Apart from /etc/default/grub, there are additional configuration files located in /etc/grub.d, housing complex shell code instructing GRUB on what to load and how to load it. However, modifications to these files are generally unnecessary. GRUB 2 automatically detects and adds new kernels to the boot menu, eliminating the need for manual intervention.

Modifying Default GRUB 2 Boot Options

To adjust GRUB 2 settings, focus on the /etc/default/grub file, where the pivotal GRUB_CMDLINE_LINUX line resides. This line defines kernel boot arguments, offering an avenue for permanent configuration fixes. Common modifications involve removing options like rhgb and quiet, which suppress boot messages. While convenient for end-users, server administrators may prefer these options removed to facilitate troubleshooting.

Another parameter of interest is GRUB_TIMEOUT, dictating the duration the server waits for user interaction before proceeding with automatic booting. For servers with lengthy BIOS checks, increasing this timeout provides more time to access the boot menu.

While navigating GRUB 2, familiarize yourself with kernel boot arguments. While numerous, understanding their whereabouts is advantageous. Refer to man 7 bootparam for an exhaustive list of boot parameters.

To finalize configuration changes, employ the grub2-mkconfig command, redirecting its output to the pertinent configuration file. On BIOS systems, execute grub2-mkconfig -o /boot/grub2/grub.cfg, while on UEFI systems, use grub2-mkconfig -o /boot/efi/EFI/redhat/grub.cfg.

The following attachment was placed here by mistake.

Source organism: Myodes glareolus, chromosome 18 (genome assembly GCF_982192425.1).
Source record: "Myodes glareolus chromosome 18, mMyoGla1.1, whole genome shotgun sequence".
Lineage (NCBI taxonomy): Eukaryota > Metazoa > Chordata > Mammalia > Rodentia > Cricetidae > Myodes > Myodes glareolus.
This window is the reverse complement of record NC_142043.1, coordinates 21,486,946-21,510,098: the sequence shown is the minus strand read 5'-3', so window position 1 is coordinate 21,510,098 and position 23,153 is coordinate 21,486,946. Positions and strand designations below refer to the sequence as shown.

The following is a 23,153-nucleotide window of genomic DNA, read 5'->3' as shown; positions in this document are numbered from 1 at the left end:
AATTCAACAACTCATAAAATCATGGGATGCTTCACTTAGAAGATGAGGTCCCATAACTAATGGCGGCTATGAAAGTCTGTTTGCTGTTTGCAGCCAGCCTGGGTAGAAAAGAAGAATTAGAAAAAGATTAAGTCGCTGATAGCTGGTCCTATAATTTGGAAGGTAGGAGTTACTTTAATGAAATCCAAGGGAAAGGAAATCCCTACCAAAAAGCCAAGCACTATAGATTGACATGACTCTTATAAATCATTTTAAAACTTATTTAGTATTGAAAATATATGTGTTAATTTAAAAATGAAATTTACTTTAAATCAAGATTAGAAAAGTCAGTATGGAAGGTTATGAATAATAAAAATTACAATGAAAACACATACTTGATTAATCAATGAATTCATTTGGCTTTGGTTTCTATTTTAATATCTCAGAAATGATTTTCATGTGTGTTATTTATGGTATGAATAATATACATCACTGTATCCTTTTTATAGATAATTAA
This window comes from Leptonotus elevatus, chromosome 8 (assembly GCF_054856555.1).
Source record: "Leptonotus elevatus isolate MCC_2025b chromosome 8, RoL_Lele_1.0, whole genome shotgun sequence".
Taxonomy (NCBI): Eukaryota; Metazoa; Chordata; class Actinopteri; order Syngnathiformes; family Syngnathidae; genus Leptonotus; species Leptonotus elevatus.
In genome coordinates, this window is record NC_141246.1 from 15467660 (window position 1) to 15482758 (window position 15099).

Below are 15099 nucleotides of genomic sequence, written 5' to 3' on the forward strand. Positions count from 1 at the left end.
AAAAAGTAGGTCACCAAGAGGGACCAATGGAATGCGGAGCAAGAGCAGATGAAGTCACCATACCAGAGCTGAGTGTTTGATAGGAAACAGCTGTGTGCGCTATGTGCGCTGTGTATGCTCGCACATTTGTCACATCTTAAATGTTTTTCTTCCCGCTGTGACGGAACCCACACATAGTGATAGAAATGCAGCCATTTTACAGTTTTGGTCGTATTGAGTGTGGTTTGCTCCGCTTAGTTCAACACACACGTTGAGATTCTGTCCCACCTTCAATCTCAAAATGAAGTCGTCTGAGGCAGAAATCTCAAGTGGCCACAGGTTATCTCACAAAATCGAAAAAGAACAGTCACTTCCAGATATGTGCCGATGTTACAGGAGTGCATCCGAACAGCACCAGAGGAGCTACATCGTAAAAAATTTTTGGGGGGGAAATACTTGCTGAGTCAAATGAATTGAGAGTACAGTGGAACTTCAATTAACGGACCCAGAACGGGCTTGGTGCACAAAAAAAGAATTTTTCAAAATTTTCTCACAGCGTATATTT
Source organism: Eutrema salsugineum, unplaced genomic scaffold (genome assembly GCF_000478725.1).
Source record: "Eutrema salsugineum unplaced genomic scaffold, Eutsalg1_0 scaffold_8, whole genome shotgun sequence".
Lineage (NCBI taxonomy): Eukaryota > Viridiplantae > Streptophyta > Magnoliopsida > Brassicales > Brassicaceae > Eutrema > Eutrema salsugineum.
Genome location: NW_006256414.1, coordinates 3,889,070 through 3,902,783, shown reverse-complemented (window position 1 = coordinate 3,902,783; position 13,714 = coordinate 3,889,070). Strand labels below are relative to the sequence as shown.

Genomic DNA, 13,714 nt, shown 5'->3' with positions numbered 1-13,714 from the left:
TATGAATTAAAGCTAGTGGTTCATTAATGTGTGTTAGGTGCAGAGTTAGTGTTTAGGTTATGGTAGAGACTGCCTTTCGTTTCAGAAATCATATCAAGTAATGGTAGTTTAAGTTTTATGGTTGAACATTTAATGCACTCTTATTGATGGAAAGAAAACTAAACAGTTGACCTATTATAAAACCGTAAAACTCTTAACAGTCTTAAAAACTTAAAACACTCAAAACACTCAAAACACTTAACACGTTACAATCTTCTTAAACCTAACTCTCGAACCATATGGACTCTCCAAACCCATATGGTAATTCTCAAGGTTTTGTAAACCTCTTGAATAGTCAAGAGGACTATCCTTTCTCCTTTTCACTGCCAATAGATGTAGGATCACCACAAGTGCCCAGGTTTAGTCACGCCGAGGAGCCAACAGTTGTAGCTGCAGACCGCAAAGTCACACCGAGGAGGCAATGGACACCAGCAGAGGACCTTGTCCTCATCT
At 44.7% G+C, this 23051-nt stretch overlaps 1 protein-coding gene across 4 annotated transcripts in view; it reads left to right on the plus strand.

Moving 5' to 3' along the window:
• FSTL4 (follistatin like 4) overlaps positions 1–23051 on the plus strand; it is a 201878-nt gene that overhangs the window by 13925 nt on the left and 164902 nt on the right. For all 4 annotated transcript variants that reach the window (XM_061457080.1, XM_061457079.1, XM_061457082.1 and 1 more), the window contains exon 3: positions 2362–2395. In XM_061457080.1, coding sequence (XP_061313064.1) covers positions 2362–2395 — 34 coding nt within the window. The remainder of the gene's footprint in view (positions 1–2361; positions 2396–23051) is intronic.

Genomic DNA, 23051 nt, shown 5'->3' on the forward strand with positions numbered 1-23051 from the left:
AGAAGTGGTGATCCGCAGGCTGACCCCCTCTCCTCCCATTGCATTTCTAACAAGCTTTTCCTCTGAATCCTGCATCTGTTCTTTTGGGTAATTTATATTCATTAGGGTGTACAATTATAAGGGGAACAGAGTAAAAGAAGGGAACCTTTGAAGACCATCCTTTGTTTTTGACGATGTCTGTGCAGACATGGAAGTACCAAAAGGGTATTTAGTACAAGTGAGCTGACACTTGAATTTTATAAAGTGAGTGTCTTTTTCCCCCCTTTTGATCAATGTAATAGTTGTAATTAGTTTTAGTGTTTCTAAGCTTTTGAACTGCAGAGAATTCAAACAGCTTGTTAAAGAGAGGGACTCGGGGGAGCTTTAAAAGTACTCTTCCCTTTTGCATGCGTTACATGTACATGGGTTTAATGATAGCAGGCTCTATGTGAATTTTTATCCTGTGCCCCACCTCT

Exercise 1: Isolating Targets

  1. From a root shell, navigate to the directory /usr/lib/systemd/system.
  2. Type grep Isolate *.target. This command displays a list of all targets allowing isolation.
  3. Execute systemctl isolate This command switches your computer to, requiring you to enter the root password on the server console to log in.
  4. Type systemctl isolate This command initiates a system reboot.

Exercise 2: Applying Modifications to GRUB 2

  1. Open the file /etc/default/grub with a text editor and remove the rhgb and quiet options from the GRUB_CMDLINE_LINUX line.
  2. Within the same file, set the GRUB_TIMEOUT parameter to 10 seconds. Save the changes and close the editor.
  3. From the command line, execute grub2-mkconfig > /boot/grub2/grub.cfg to write the changes to the GRUB 2 configuration file. (Alternatively, you could use the -o option instead of the redirector >; both methods yield the same result.)
  4. Reboot the system and verify that boot messages are displayed during the boot process.